song, which exhorted the audience to join that metaphorical endless knot of life (at least
thats what I think they meant, because they didnt look as though they needed
any new members in this already burgeoning band!).
Everybody joined in singing the chorus, which went something like Stand
Up Turnaround, Take Somebody by the Hand and join the Endless Knot and
ended finally with Get Knotted being vociferously chanted by all and sundry.
By now many people were up and dancing and demanded the band did a final well-deserved
encore. The band obliged with a song which sums up Endless Knot with the hook line, roots/rhythm/reggae
in a Celtic style. This was a perfect song to end a perfect evening.
If you are interested in seeing Endless Knot, then they will be playing the Malt
Shovel again on 23 April. See you there!
Bands2C : Spunge
@ The Golden Cross, Coventry, Monday 15 March 1999
Id heard a lot about Spunge already, not least from
within my own ranks of The Selecter. Before Christmas, Spunge had
approached our bass player Nick Welsh to produce their latest album.
Apparently, he worked on a couple of demos with them and decided that he didnt fancy
the job; more than this I cant get him to tell. So I was very interested to see what
they had to offer.
Spunge played the Cross last year to a good reception, when they were promoting their
Kicking Out The Pigeons EP, which had received a rave review in Kerrang.
Now they are doing an humungous tour of Britain and Europe, under the auspices of their
new record label, the ubiquitous (at least in the ska world) New York based Moon
Ska Records. Their debut album, entitled Pedigree Chump
is now on offer, before they test the ska waters across the pond.
Spunge are a 5-piece, vocals, lead and rhythm guitars, bass and drums
and from what I saw they should have no problem with their Stateside tour.
For the uninitiated in the ska world, America has ska bands literally crawling
out of the college wood-work; there are hundreds of the little buggers, who all
pretty much sound like Spunge. If this thought fills you with horror, then skip to the end
of this review dear reader! For those with stronger stomachs, suffice to say that Spunge
have done their homework well, albeit in a rather Bart Simpson-like way.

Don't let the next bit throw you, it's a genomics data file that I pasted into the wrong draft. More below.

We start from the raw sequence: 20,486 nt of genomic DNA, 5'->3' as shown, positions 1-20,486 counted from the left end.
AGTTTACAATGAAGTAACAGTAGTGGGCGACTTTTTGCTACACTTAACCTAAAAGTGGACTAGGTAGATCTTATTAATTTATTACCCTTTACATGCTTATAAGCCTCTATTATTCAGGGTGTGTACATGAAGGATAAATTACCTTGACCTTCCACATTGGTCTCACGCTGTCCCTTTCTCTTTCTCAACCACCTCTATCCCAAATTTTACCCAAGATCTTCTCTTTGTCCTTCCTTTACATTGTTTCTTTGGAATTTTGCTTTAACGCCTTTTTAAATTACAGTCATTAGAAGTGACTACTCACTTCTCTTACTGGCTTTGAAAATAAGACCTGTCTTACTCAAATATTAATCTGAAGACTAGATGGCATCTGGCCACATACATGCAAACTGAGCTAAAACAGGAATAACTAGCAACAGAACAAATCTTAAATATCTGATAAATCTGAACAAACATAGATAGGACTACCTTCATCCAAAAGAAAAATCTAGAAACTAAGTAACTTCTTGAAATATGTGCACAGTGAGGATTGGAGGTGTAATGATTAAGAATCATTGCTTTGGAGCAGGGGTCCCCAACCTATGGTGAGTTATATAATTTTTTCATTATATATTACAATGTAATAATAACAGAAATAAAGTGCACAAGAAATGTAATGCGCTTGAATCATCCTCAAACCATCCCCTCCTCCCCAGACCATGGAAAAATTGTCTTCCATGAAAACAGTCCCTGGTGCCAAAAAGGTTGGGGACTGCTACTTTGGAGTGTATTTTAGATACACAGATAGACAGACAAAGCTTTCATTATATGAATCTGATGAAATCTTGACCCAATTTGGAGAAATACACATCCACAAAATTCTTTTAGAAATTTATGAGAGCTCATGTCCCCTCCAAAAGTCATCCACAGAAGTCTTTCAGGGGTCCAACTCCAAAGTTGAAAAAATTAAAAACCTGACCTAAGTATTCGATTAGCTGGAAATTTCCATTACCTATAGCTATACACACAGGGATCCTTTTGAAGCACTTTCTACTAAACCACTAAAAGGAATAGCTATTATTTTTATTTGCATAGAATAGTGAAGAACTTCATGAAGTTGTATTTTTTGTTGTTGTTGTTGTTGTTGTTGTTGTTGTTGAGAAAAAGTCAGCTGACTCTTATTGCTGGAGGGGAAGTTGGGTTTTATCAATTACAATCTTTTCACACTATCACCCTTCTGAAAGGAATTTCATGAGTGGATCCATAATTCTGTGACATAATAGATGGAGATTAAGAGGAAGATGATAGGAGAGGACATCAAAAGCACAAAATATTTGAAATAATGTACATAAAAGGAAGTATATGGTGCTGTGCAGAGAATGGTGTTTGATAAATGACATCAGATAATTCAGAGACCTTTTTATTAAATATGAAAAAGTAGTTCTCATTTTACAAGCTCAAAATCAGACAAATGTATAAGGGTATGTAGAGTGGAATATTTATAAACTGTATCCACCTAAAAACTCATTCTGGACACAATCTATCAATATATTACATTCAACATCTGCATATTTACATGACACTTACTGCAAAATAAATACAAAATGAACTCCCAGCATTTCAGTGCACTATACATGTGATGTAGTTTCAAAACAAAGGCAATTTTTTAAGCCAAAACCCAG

Immediately Spunge hit the stage, the audience was on their feet and
dancing (a cross between pogo-ing and generally throwing themselves about). The hardest
posse were the skateboard kids, who knew all the words and
looked as though they were having a fab and groovy time.
Imagine a sound, which is a cross between Bad Manners/Green Day/Rancid
and youd be getting the general idea of whats on offer. On one of the songs a
bit of The Proclaimers I would walk 500 miles is thrown in
for good measure.
Lots of Na, na, na na choruses punctuate this melee, which is very
reminiscent of US ska band, The Toasters, whose lead singer, the aptly
named Bucket, runs Moon Ska Records funnily enough.
Spunge are tuneful, with plenty of immediately catchy choruses,
coupled with good tight rhythms, although I felt the drummer was a bit
loose on this particular night, but they admitted themselves that they were all really
tired and were looking forward to time off the following day.
A new rockabilly song was aired to general audience approval and
somebody wobbled up to me and said that they reckoned Spunge were the best band that they
had ever seen. Well who am I to argue with such youthful fervour?
Last song of the set was a golden oldie, the Toots and The Maytals
cut, Pressure Drop. Spunge managed to make this sound new
again, by slowing the rhythm down for the verses and speeding into the choruses which
engendered much furious pogo-ing among their adoring crowd, who wouldnt let the band
go and loudly demanded an encore.
All in all a good band, but for me, our local ska band, The Superheroes is head and shoulders
above Spunge. Spunge are good, dont get me wrong, but The Superheroes offer a new
spin on ska and long may they reign.
Well thats it for this week. Next week I shall be reviewing two acoustically
based bands, Smoking Joe's Café and The Somethings.
E-mail me at firstname.lastname@example.org if you know of a good band that you think I should see.
Till then adios amigos and may all the bands you see be good!!!
ALSO THIS WEEK: RODDY